A Member raised the following questions with regards to Appendix 4 of the Officer’s report:


Question from   Committee Member

Officer Response

With regards to homelessness and housing and the sum that would be used to support homelessness prevention work, what was the anticipated prevention work exactly?


In the absence of the Operational Manager for Public Housing Services, it was agreed that a response be provided to the Committee following the meeting.



With regard to gypsy traveller and the provision of gypsy traveller sites and a Gypsy Liaison Officer, has there been any progress on both these points and where does the Council stand at this moment in time?

The Operational Manager for Building Services advised a report was currently being drafted for Cabinet for their consideration on the matter.  The Officer confirmed grant funding was   available per siting which would reduce the need for Council funds being drawn upon.



RECOMMENDED - T H A T the report and financial measures taken and proposed be noted by the Committee.


Reason for recommendation


To make Members aware of the provisional financial position and actions that have been taken.





The Finance Support Manager presented the report to advise the Committee of the position in respect of revenue and capital expenditure for the period 1st April to 31st May, 2018 regarding those revenue and capital budgets, which formed the Committee’s remit. 


Council, on 28th February 2018, approved the Revenue, Capital and Housing Revenue Account Budgets for 2018/19.  Reports monitoring expenditure were brought to the Committee on a regular basis. 


The revenue budget and projected outturn for 2018/19 was shown in the table below.  As it was very early in the financial year, the current forecast was for an outturn within target.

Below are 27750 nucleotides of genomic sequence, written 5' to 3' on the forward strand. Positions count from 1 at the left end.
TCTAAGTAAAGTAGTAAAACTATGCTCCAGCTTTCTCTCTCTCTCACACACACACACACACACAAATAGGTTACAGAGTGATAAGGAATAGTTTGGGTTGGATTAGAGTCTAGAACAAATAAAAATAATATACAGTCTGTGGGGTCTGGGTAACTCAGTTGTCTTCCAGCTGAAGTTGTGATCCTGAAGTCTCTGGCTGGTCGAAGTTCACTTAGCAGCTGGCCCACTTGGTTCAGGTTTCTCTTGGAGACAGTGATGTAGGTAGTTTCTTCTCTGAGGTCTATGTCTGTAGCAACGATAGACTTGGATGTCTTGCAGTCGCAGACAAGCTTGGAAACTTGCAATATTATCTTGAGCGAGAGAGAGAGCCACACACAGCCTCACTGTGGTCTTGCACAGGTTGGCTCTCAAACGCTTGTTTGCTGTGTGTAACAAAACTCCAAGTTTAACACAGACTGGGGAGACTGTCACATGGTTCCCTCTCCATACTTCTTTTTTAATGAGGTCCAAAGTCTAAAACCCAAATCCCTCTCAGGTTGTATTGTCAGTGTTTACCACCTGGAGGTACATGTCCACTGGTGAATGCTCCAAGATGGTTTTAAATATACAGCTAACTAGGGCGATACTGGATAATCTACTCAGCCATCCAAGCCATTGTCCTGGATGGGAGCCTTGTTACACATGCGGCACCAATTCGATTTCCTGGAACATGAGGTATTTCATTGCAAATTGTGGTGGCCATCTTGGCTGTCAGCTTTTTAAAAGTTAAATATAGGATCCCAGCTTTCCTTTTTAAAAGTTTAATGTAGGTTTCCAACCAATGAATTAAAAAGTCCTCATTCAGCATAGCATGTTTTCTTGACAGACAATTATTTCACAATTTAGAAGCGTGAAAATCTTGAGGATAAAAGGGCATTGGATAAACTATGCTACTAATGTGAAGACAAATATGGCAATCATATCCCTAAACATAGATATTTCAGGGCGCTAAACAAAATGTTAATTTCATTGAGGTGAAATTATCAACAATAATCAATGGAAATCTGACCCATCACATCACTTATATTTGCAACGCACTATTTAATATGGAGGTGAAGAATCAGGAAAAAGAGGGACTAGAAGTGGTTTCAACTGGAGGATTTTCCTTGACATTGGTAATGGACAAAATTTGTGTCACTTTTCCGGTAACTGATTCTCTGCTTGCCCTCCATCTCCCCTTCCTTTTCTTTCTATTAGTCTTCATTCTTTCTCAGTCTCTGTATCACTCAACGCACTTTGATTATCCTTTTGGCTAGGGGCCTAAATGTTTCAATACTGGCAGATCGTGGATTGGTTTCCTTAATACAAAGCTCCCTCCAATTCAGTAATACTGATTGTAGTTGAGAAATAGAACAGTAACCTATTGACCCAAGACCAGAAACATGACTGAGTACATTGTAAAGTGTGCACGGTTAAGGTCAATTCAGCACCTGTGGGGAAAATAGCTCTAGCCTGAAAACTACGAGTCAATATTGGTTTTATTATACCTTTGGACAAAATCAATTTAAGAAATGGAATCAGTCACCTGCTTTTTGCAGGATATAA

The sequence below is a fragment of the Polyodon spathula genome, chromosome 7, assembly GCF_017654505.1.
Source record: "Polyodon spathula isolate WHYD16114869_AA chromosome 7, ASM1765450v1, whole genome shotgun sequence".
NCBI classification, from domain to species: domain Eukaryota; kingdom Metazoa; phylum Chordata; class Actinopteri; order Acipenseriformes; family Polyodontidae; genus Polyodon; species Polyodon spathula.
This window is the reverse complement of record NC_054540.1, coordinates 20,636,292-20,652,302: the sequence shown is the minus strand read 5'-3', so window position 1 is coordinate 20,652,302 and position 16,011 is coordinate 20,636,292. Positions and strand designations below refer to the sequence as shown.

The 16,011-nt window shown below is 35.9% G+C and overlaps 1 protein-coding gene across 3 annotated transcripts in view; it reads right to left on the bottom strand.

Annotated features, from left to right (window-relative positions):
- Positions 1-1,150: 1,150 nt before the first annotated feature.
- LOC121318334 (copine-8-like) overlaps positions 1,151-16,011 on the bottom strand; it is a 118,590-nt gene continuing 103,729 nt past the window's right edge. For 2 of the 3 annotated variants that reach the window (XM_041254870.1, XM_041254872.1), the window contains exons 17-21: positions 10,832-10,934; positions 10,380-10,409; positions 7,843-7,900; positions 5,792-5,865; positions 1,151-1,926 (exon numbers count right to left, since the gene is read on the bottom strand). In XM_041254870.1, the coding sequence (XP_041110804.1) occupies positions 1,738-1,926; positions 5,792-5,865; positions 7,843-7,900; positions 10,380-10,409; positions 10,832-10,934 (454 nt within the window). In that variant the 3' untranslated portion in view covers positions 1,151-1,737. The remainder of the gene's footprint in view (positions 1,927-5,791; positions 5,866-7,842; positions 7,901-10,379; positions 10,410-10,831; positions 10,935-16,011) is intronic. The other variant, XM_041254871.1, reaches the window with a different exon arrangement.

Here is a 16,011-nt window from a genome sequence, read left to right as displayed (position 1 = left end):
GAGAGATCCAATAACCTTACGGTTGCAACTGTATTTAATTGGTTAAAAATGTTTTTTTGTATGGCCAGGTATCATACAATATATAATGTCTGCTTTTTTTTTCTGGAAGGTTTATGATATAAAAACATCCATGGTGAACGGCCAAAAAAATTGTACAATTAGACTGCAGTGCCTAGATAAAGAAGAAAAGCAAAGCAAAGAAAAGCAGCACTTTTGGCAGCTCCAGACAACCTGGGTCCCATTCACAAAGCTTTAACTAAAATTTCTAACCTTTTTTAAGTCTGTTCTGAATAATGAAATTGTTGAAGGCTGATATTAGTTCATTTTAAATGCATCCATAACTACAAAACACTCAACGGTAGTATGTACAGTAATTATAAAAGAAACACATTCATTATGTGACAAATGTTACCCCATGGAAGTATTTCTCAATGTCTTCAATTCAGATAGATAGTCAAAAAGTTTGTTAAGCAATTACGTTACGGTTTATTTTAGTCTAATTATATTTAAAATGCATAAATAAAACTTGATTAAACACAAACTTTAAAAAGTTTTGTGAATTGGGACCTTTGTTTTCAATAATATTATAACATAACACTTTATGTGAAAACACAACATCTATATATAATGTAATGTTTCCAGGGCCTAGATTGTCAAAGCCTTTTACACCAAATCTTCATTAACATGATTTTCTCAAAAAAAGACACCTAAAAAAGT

(+) Favourable

(-) Adverse





Public   Sector Housing (HRA)




Council   Fund Housing





Private   Sector Housing





Regulatory   Services





Youth   Offending Service











Public Sector Housing (HRA) - The HRA was expected to outturn on target and any underspends in year would be offset by additional contributions to Capital Expenditure thus reducing the reliance on Unsupported Borrowing.


Council Fund Housing - At this early stage of the year, it was anticipated the budget would outturn on target.


Private Housing - As it was very early in the financial year there was currently no variance to the budget to report.


Regulatory Services - The allocation of £2.239m represented the Vale of Glamorgan's budget for its share of the Shared Regulatory Service (SRS). A separate set of accounts was maintained for the SRS and periodically reported to the Shared Regulatory Service Joint Committee.  At this stage in the year it was anticipated the SRS would outturn on target.


Youth Offending Service - It was anticipated that this service would outturn on target at year end. 

As part of the Final Revenue Budget Proposals for 2018/19, a savings target of £6.298m was set for the Authority.  Attached at Appendix 1 to the Officer’s report was a statement detailing all savings targets related to the Committee.  Updates on progress would be provided to Members during the year.


Appendix 2 of the Officer’s report detailed financial progress on the Capital Programme as at 31st May 2018.


Members were advised that Appendix 2 included requests for unspent committed expenditure to be slipped from the 2017/18 Capital Programme into 2018/19 as approved by emergency powers on 12th June 2018.


Housing Improvement Programme - A delegated authority request had been approved to allocate the £20.129m related to the 2018/19 Housing Improvement Programme as follows:




HRA Internal Works


HRA External Works


Jenner Road


Williams Crescent


Emergency Works


Aids and Adaptions


Common Parts


Environmental Improvements    


New Build





HRA External Works - It had been requested to vire £1,000 to the Digital Highway in Sheltered Accommodation scheme which was required as match funding for the 2018/19 element of the grant.


RECOMMENDED - T H A T the position with regards to the 2018/19 Revenue and Capital Monitoring be noted.


Reason for recommendation


That the Scrutiny Committee are aware of the position with regards to the 2018/19 Revenue and Capital budgets.





The Prevention and Partnership Manager presented the report to apprise the Committee of progress and activities within the remit of the Welsh Government Grant allocated to support the delivery of the Families First Plan 2017/18 in the Vale of Glamorgan.


The Families First Plan was initially developed in 2012 and focussed on a support network of provision and services aligned to a 'team around the family' approach.